New laws to grant Prime Minister Benjamin Netanyahu immunity from prosecution will not be a part of agreements his Likud party is discussing with other parties to join the next government, a spokesman for the premier said Friday.
“I confirm on behalf of the prime minister that the issue of immunity will not be a part of the coalition agreements,” the spokesman said.
However, analysts said Netanyahu was likely to push ahead with some kind of legislation, noting that he had the support of his potential coalition partners even if it is not part of the signed deal.
“It’s all smoke and mirrors,” said Channel 12 analyst Amnon Abramovitch Friday.
Channel 12 said that even if new immunity legislation is not in the formal coalition agreements, Netanyahu would either seek such legislation anyhow, or utilize existing legislation to gain immunity and then legislate to prevent the Supreme Court intervening. “He’s still pushing ahead with this with all his strength,” the TV report said.
The Likud statement followed earlier remarks by Tourism Minister Yariv Levin, who has been leading the coalition negotiations, who denied “rumors and reports” that understandings on immunity would be part of the coalition agreements.
The comments from the Netanyahu spokesman and Levin came a day after MK Gideon Sa’ar, an influential Likud lawmaker who has clashed with Netanyahu, became the first lawmaker in the ruling party to come out against the prime minister’s reported plans to pass a new immunity law to avoid prosecution in the three criminal cases against him — with conditions more favorable than the current provisions.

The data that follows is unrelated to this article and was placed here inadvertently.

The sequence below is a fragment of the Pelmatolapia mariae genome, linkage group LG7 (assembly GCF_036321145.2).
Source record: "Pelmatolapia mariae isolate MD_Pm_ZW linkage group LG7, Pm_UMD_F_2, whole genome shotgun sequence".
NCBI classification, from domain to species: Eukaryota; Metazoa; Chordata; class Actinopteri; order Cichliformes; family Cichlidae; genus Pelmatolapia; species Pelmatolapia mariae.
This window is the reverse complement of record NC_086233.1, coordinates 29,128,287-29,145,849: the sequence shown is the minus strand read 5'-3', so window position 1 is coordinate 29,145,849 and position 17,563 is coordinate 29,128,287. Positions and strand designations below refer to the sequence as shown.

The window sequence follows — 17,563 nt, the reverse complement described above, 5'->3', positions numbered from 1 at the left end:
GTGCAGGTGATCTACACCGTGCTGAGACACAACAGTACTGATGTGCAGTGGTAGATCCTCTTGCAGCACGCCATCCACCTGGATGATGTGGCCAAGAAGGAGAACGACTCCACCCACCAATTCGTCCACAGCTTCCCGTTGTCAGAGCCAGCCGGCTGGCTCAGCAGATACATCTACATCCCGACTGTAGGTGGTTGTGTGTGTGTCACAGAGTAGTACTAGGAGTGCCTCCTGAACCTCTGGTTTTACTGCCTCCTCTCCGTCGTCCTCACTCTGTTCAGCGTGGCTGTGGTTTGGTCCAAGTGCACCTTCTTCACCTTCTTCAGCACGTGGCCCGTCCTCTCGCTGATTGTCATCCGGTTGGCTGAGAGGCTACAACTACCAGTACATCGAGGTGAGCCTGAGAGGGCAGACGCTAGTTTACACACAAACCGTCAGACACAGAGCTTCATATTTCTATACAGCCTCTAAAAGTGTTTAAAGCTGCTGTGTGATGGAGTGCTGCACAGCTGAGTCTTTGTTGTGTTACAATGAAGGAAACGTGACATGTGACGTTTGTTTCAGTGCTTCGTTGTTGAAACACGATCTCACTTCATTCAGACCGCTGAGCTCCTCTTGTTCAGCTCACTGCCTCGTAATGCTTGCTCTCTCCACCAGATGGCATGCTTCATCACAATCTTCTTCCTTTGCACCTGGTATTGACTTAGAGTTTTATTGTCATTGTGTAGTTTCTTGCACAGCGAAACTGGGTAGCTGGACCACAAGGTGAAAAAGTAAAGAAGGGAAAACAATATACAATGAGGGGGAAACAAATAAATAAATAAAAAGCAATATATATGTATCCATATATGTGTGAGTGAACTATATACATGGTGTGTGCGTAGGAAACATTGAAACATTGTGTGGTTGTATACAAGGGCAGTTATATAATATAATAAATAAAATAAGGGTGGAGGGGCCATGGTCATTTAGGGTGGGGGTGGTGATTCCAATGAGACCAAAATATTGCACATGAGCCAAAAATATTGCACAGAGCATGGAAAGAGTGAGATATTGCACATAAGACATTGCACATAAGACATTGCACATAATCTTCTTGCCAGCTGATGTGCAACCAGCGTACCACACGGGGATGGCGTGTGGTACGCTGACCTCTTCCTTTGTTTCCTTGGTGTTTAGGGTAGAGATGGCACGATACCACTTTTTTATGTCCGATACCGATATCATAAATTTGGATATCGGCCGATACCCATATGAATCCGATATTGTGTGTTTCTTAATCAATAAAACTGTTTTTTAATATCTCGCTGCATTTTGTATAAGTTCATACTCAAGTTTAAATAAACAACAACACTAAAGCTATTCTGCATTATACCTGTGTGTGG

A number of Likud lawmakers blasted Sa’ar over the remarks, while party sources were quoted saying by Hebrew media that he was working to topple Netanyahu.
Freshman Likud MK Michal Shir, a former aide to Sa’ar, later came to his defense and said she too opposes “personal legislation” that could protect Netanyahu from being indicted.
Netanyahu said in the run to April’s elections that he would not personally push for legislation granting him immunity, though several recent reports have suggested he has decided to move forward with the efforts.
The prime minister is facing charges for fraud, breach of trust and bribery in a series of corruption cases. Netanyahu, who by law is entitled to a pre-trial hearing with the attorney general before an indictment is formally filed, has denied any wrongdoing and claimed the corruption accusations are aimed at forcing him from office.
Earlier this week, the Haaretz daily reported Netanyahu is planning to promote a bill allowing lawmakers to overrule administrative decisions by the High Court of Justice, including any ruling it could make against granting the premier immunity through legislation or a Knesset decision.
According to the newspaper, Levin is the driving force behind the reported bill.
Levin, a political ally of Netanyahu and critic of the Supreme Court, has been rumored as a candidate for justice minister. Union of Right-Wing Parties MK Bezalel Smotrich, who Haaretz said was coordinating with Levin on the bill, is insisting on that portfolio as a condition for joining the coalition.
Smotrich has been the driving force to restore legislation automatically granting Knesset members parliamentary immunity.
Levin’s comments also came amid ongoing deadlock in talks between Likud and its potential coalition partners.
Netanyahu spoke Friday with Yisrael Beytenu party chairman Avigdor Liberman, who earlier this week said he was ending coalition talks unless Likud agreed to a series of demands he laid out. Sources quoted in Hebrew media said there was no progress during their talks.
Likud has yet to sign a coalition deal with any other party. President Reuven Rivlin on Monday granted Netanyahu’s request for a two-week extension of the deadline to form a government, after the expiry of the initial 28-day period he had to assemble a ruling majority in the Knesset.